Albany Law School will delay opening until 11am due to the weather.
Adriel Colón ’18 is involved with a number of organizations both on and off campus. But there are common threads that bind his interests: access, opportunity, advocacy, empowerment, and diversity.
It’s a mindset that was borne of his family’s experiences in Puerto Rico, cemented by his own journey after college, and affirmed in his decision to attend Albany Law School.
“I’m Puerto Rican. Women in rural Puerto Rico don’t have many opportunities or access. My mother escaped that, pursued her education, and my father was very supportive. So we always grew up with that understanding that there is inequity, and that female leadership, or diverse leadership, comes with it a different perspective. Embracing that is really important,” Colón said. “At Albany Law School I saw very accomplished women in leadership. That was really important to me.”
Colón graduated from the University at Albany in 2010. He developed a passion for health policy while pursuing his bachelor’s degree in economics, as the Affordable Care Act was coming into law. His next step—law school—was put on hold while his wife studied for her master’s degree and enrolled in medical school. They lived in Kansas City for a time and then rural Tennessee, where some locals suffered from insufficient access to basic resources.
“Tennessee was so rural that some people didn’t have running water,” he said. “You don’t realize how much poverty there is in the United States until you live in these rural areas. You would see people who had conditions that went untreated. These people were feeling the economic hurt.”
“I see the profession not just as the letters that you get when you graduate and pass the bar; I see it as a lifelong commitment to sharing the skills that you develop in this institution.”
Colón jumped right in at Albany Law. In his first year he formed the
Student Lawyers Guild, an organization with 41 members and a leadership structure that includes members of various other student groups, including the
Albany Law Review, OUTLaw, and the Latin American Law Students Association. They have held legal observer trainings and a voter registration drive,
sent members to public interest law retreats, and are active in student politics.
“The Student Lawyers Guild is dedicated to ensuring that students’ rights are protected, students have a voice for expressing their opinions, and that they feel safe expressing those opinions,” Colón said. “It’s about teaching students how to be effective advocates, effective protectors of constitutional rights, and organizing in a way so that they can represent the things they care about efficiently.”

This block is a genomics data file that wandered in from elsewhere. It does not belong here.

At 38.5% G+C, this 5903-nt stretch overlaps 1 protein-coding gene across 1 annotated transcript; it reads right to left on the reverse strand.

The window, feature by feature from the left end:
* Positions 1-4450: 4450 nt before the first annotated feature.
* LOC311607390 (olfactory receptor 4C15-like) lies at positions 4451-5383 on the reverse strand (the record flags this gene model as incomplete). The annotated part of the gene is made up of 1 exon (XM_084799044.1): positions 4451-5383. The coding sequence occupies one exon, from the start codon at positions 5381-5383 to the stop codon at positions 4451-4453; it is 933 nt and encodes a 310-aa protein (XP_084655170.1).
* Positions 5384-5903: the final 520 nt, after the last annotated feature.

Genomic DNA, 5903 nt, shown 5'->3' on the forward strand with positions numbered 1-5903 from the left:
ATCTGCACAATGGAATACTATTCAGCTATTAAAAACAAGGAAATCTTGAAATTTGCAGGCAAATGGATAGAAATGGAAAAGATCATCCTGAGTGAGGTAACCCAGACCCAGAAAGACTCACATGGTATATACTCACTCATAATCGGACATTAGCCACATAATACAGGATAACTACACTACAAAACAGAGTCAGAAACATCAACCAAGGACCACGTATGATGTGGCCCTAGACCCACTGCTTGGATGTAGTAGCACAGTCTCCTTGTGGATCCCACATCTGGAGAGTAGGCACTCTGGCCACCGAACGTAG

In his 2L year he served as vice president of the Latin American Law Students Association and was recently named its next president.
Off campus, Colón was elected in December 2016 as a board member of the
Capital District Black and Hispanic Bar Association.
“My interest is in ensuring that students have access to the mentorship that an actual bar association can deliver with practicing attorneys,” said Colón, who lobbied the association to add an active law student to its board. “It’s a unique position with a well-connected bar association in the Albany area. I’m extremely grateful for the opportunity.”
Colón was also a
Government Law Center Fellow, interned at the New York State Department of Health’s Bureau of Administrative Hearings—“They liked my work, so they hired me as a legal assistant for the remainder of the year”—and participated in the
Health Law Clinic.
“The state agency was a great experience, but in the clinic I was able to act as an attorney and an advocate,” he said. “My proudest moment was a semester-long case in which we defended a woman who was going to be evicted, which would have been fatal to her benefits. The stakes were really high. We discovered an important procedural issue and totally defeated the eviction—and the loss of her benefits—that way. Learning those practical skills—dotting the I’s, crossing the T’s—in Professor [Joe] Connors’ clinic was really valuable.”
As a future attorney, Colón sees a path to helping the underserved. He envisions himself working for a state agency determining health policy, or for a senator who is making those decisions which could affect underrepresented communities.
“When you have a lot, you should be able to enjoy the fruits of your labor. But there is the price tag of having those resources—making sure that those who do not have access can pull themselves up,” Colon said. “My mother’s experience, what she taught us, and then my wife’s experience going through her professional degree, have really shown why that’s so important, particularly for women, Latinos, and underrepresented minority groups. That’s really fundamental to me. I see the profession not just as the letters that you get when you graduate and pass the bar; I see it as a lifelong commitment to sharing the skills that you develop in this institution.”